But it works pretty well. Partly, it has to be said, this is because it's not all that difficult to improve on the dreadful Dalek Invasion of Earth - I mean, I could make a better Dalek story than that with a camcorder, four pepperpots, a Barbie doll and an Action Man; I'm convinced fans only think that serial's any good because of the Daleks doing their London-tourist bit. Partly, as well, because Evil of the Daleks probably isn't as good as its reputation either (perma-skint as I am, it was for me literally a matter of choosing between Dalek Empire and the Troughton-era 'Dalek Tin', hence a good part of my disappointment with its incompleteness), and because the non-Davros 'classic' version of the Emperor appeared in only one TV story and really did mandate further exploration. Also, in my case, because the lack of visuals really brings out the armchair production designer in me. You should have seen the various ranks and designs of Daleks that popped into my head as I listened; not to mention the terrifying cadaverous robomen with secondhand technology grafted clumsily into their skulls - that's the good thing about audio - no more crap actors with buckets on their heads. And perthaps most importantly, though it more or less goes without saying, Big Finish audios simply have a more thoughtful, adult texture than most of the TV serials - certainly the more childish sixties ones (excepting the odd mould-breaker like The Aztecs). The basic elements may be familiar, but what really matters is how they're used, and here they're sculpted into a humanistic epic about love and war. This is something that Big Finish does really well, even in its more indulgent forays like Zagreus - really tapping the potential of those familiar ideas and scenarios from the TV series. (Course, us fans have always been able to construct cosmologies from throwaway lines)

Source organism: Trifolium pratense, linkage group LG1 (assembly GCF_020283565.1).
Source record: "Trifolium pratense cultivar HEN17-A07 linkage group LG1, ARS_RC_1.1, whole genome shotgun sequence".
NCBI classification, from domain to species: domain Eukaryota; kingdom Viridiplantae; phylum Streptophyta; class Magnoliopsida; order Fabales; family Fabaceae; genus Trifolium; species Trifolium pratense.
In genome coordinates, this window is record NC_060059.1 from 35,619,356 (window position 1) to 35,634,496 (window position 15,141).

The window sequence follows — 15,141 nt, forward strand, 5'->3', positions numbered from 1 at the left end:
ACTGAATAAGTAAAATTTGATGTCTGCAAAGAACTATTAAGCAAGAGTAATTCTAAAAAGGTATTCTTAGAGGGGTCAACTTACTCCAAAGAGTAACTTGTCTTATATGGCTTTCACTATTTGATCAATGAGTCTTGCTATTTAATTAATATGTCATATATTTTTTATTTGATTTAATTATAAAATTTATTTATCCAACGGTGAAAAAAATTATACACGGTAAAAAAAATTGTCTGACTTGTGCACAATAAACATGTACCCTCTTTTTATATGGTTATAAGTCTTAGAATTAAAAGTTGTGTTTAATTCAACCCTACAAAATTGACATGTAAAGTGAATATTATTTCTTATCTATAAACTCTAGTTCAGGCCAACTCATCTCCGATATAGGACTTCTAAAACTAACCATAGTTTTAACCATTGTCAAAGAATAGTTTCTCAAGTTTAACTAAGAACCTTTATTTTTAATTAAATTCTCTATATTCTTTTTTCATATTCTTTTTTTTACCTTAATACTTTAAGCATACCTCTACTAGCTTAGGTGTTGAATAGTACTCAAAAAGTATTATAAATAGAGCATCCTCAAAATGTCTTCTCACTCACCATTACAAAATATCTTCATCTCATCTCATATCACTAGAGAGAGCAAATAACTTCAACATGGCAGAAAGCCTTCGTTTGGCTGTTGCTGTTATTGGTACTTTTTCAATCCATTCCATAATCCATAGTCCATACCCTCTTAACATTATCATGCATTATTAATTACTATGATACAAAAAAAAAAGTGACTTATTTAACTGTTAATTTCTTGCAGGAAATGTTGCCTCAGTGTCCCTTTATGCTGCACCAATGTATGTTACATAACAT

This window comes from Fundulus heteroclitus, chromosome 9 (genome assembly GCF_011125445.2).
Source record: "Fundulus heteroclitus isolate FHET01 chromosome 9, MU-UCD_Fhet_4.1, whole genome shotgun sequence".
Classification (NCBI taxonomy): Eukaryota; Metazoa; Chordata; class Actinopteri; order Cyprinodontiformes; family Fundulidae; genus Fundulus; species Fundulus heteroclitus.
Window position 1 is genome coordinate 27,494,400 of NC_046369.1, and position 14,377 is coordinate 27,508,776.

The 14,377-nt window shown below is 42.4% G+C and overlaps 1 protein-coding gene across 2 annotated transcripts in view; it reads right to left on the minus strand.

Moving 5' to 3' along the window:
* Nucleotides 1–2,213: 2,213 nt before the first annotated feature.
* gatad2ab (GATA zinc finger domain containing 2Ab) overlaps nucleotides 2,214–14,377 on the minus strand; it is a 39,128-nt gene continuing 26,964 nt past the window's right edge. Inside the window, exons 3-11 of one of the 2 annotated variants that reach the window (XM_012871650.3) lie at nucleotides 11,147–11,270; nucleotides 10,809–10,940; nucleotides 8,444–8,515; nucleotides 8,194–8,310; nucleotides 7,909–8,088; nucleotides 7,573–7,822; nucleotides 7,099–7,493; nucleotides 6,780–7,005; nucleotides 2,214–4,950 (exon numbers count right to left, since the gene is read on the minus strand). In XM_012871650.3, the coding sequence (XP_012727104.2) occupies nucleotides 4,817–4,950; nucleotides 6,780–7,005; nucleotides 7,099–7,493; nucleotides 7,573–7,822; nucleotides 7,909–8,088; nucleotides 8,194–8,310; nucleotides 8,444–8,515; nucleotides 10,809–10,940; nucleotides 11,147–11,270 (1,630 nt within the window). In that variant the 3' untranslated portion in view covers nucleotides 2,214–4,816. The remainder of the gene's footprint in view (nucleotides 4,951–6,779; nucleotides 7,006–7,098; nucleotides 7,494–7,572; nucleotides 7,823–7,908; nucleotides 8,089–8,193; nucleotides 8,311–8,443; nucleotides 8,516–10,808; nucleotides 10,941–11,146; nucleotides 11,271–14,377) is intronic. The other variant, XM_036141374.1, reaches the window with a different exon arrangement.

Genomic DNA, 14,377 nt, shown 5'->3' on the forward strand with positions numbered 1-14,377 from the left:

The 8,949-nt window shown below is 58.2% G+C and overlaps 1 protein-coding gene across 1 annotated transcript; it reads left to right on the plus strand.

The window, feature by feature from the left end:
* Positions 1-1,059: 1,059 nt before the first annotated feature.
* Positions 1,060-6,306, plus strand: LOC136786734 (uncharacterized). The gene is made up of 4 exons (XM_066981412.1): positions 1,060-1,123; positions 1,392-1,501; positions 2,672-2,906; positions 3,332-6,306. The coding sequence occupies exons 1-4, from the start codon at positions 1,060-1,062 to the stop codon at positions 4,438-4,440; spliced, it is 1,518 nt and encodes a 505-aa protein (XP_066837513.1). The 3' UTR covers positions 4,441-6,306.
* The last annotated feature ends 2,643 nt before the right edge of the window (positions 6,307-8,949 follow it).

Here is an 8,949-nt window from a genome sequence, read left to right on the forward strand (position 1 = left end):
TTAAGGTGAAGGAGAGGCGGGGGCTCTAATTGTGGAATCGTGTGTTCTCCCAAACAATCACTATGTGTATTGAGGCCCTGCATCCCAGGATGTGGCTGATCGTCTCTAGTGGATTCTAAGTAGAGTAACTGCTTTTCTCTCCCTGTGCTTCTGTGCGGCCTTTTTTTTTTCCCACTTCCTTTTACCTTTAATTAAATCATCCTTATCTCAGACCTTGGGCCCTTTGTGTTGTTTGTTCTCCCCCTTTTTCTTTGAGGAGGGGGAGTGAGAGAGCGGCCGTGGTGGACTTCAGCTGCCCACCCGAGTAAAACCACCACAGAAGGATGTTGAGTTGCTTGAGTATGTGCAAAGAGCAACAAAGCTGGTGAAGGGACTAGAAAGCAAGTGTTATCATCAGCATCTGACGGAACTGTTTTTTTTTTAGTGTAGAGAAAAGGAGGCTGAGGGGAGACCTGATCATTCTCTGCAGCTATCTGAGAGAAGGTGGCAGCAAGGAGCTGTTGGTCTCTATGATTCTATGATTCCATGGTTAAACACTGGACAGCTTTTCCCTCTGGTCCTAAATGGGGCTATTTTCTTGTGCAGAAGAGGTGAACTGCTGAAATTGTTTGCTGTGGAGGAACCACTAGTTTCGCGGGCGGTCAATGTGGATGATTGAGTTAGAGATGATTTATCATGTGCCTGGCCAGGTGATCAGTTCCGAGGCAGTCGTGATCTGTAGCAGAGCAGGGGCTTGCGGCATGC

And it's really all down to the crafty use of the Emperor Dalek that this story works at all on the Dalek front. He's a fascinating creation - not quite halfway-Dalek, halfway-human like Davros, but certainly not your run of the mill 'Exterminate!'-chanting pepperpot. Perhaps because Daleks were so often treated as one-note creatures it's great to discover this inscrutable, evolved version sitting at the top of their hierachy, trying for reasons of his own to understand the psychology of human beings, and not bothering to explain any aspect of his plans to his underlings, because they all know their function is just to obey. It helps, too, that he has a better command of vocal intonation than your average Dalek, without going to the Davrossy lengths of ranting and raving about how all-powerful he's going to become next Tuesday afternoon. I have no idea how true this is to his portrayal in Evil of the Daleks, but Big Finish being so keen to use all those Dalekmania leftovers, I'd hazard a guess it's an accurate imitation. The idea of Daleks trying to understand and exploit human emotion is a nice develpment considering their customary blindness to such things.

On the human front, the focal characters are 'Angel of Mercy' Susan Mendez and her estranged would-be lover Alby Brook. Nick Briggs obviously gets that the best way to write a love story is to keep the lovers apart for as long as possible because, as was often the case with the Doctor and his companions, they're separated with indecent haste after a fairly brief introductory scene.

Susan's plight as the Dalek's chosen beacon-of-hope for their empire of slaves is perhaps the most striking thread of the story; the persistent question being whether hope can survive when hope itself is being deliberately exploited. The warrior knight Kalendorf, a bit of an Orcini knock-off, helps illuminate the dilemma in his scenes with Suz, scenes which are certainly some of the best and most memorable in the play. Alby's mission to seek out Suz is by comparison perfunctory stuff, though he's a likeable enough bloke.

It's a slow-moving tale though, and doesn't really pick up the pace until part four when our complacency about Suz's ultimate survival - complacency born of the fact that an elderly Susan seems to narrate the story - is shattered, and new character Mirana (an oddly abrupt replacement for Pellan - was there some behind-the-scenes bust-up?) has the little fit which reveals her as an unwilling agent of the Emperor Dalek . From then it's all action, no less effective for being aural action, and the race against time to discover what the Emperor is up to is pacey and breathless.